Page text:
STEPincLogo A

The Australian government proposal, first floated in 2016, to remove tax deductibility status from donations to environment groups unless they use at least 25% of their donations for on the ground works has fizzled out. But now there is a new threat with a much broader reach, the Electoral Legislation Amendment (Electoral Funding and Disclosure Reform) Bill 2017. This so-called ‘foreign donations bill’ has been introduced in the name of protecting Australian politics from foreign influence. This poorly constructed bill would devastate the work of charities across the board if it goes ahead.

It is a great idea to limit foreign donations to political parties but this bill, as drafted, will have other much broader consequences for democracy in Australia. It could shut down the voices of community advocates, impose burdensome red tape restricting their work and it could severely limit the ability to do research and provide information to assist the general public to understand or participate in public debate.

All organisations that spent $100,000 or more on political activities in any of the previous four years would have to register as a ‘political campaigner’. Political expenditure is broadly defined and includes the expression of ‘any views on an issue that is, or is likely to be, before electors in an election’ whether it is during the campaign period or not. The cost of many charities’ advocacy on issues including homelessness, the age pension, low wages, refugees and the environment would be deemed political expenditure, forcing them to register.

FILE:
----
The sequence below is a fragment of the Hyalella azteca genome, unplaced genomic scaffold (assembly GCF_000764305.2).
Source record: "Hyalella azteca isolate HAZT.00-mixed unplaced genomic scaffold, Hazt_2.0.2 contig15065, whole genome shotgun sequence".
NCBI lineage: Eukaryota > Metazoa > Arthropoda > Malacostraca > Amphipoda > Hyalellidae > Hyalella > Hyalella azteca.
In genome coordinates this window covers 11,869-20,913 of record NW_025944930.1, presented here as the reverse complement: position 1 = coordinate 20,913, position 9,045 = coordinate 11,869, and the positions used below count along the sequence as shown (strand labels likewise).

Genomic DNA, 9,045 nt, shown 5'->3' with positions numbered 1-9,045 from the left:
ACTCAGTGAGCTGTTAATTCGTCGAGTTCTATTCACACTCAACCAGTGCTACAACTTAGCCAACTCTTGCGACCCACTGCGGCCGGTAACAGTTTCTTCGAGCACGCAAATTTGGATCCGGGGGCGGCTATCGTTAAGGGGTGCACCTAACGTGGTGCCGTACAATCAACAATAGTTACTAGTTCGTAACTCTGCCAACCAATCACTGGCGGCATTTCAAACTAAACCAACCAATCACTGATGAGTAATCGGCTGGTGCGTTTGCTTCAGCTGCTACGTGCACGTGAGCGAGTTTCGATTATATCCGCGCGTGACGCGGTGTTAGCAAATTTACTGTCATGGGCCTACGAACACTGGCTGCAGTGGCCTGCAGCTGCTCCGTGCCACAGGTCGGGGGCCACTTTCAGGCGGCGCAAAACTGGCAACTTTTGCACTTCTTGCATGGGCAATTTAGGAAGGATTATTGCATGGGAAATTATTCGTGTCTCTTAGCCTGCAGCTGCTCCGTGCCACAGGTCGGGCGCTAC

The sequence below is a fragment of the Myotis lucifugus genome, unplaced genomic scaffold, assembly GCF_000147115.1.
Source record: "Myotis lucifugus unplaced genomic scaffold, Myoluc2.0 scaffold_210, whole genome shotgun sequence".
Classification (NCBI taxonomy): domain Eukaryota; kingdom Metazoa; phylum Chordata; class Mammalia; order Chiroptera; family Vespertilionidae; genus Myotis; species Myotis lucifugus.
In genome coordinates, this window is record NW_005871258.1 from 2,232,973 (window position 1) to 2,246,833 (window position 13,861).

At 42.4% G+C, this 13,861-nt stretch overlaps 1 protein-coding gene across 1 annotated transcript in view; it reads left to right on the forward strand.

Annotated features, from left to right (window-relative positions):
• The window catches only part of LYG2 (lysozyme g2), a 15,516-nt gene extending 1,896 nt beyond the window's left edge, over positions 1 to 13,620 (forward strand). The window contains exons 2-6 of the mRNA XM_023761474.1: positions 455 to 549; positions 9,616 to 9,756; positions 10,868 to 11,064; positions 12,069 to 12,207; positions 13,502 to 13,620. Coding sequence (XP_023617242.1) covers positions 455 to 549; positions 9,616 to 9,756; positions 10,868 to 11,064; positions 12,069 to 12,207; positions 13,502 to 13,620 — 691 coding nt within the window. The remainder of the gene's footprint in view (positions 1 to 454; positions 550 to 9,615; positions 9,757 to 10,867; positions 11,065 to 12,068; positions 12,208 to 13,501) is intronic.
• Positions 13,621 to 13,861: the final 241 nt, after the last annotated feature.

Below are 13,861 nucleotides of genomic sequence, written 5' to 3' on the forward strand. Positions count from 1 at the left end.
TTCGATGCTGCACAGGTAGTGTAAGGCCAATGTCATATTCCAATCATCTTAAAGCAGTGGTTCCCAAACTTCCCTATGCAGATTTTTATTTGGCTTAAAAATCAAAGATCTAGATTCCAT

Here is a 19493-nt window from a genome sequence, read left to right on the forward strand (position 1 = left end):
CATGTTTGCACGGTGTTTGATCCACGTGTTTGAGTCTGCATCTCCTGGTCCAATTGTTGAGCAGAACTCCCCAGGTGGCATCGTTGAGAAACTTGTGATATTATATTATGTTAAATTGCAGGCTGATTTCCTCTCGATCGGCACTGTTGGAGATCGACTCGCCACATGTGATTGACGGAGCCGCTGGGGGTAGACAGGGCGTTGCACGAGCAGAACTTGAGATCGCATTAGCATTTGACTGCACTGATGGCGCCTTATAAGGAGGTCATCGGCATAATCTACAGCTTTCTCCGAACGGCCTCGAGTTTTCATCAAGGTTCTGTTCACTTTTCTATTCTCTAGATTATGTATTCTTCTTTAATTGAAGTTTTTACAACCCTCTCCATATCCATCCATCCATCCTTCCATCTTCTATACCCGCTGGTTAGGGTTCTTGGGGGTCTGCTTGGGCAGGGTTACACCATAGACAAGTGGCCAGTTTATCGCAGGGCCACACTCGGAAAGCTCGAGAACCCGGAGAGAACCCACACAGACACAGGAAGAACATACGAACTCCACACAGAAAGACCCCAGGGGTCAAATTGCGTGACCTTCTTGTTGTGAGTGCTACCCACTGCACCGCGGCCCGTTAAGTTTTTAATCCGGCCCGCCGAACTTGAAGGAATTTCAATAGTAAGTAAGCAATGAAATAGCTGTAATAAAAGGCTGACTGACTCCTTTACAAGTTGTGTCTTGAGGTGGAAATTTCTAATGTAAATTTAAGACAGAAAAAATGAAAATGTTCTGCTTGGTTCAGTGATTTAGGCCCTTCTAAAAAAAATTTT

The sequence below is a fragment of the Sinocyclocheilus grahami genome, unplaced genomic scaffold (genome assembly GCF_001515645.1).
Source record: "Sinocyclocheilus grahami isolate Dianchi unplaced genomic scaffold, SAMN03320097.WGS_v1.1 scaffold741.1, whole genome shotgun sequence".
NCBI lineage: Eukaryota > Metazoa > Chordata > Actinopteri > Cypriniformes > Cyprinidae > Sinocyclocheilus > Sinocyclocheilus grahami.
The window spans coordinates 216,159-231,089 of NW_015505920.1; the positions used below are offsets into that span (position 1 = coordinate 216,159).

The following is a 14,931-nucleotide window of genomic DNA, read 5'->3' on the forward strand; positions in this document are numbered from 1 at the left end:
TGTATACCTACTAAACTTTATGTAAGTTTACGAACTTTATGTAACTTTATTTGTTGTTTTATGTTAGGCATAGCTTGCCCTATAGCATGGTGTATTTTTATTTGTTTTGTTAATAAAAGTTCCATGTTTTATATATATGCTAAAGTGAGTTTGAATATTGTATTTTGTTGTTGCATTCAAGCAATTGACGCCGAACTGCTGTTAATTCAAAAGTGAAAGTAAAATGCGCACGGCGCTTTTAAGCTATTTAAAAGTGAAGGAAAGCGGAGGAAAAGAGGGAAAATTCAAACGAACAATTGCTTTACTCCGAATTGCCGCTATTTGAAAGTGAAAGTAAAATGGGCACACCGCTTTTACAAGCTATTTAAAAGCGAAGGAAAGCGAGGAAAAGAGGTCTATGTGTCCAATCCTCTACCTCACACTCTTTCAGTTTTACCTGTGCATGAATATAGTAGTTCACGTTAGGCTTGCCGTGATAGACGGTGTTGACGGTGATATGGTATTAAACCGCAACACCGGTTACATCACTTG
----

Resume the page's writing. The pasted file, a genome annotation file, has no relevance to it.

The new status of ‘political campaigner’ comes with requirements to keep records to ensure donors of more than $250 pa are ‘allowable donors’ – such as Australian citizens or residents – and are not foreign entities. To comply donors would have to complete a statutory declaration and have it signed by a justice of the peace. It would be nigh impossible for groups to track individual donations and then ask for a statutory declaration. In any case many donors are likely to not bother. Other red tape requirements include the nomination of a financial controller that is liable for the charities’ disclosures, and the disclosure of the political affiliations of senior staff.

For donations from non-citizens or non-residents, charities would have to set up special accounts to keep revenue separate from other sources and ensure it was not spent on political expenditure. Breaches of these rules could trigger fines of more than $50,000.The ultimate effect for charities will be a set of complex, cumbersome and costly administrative requirements.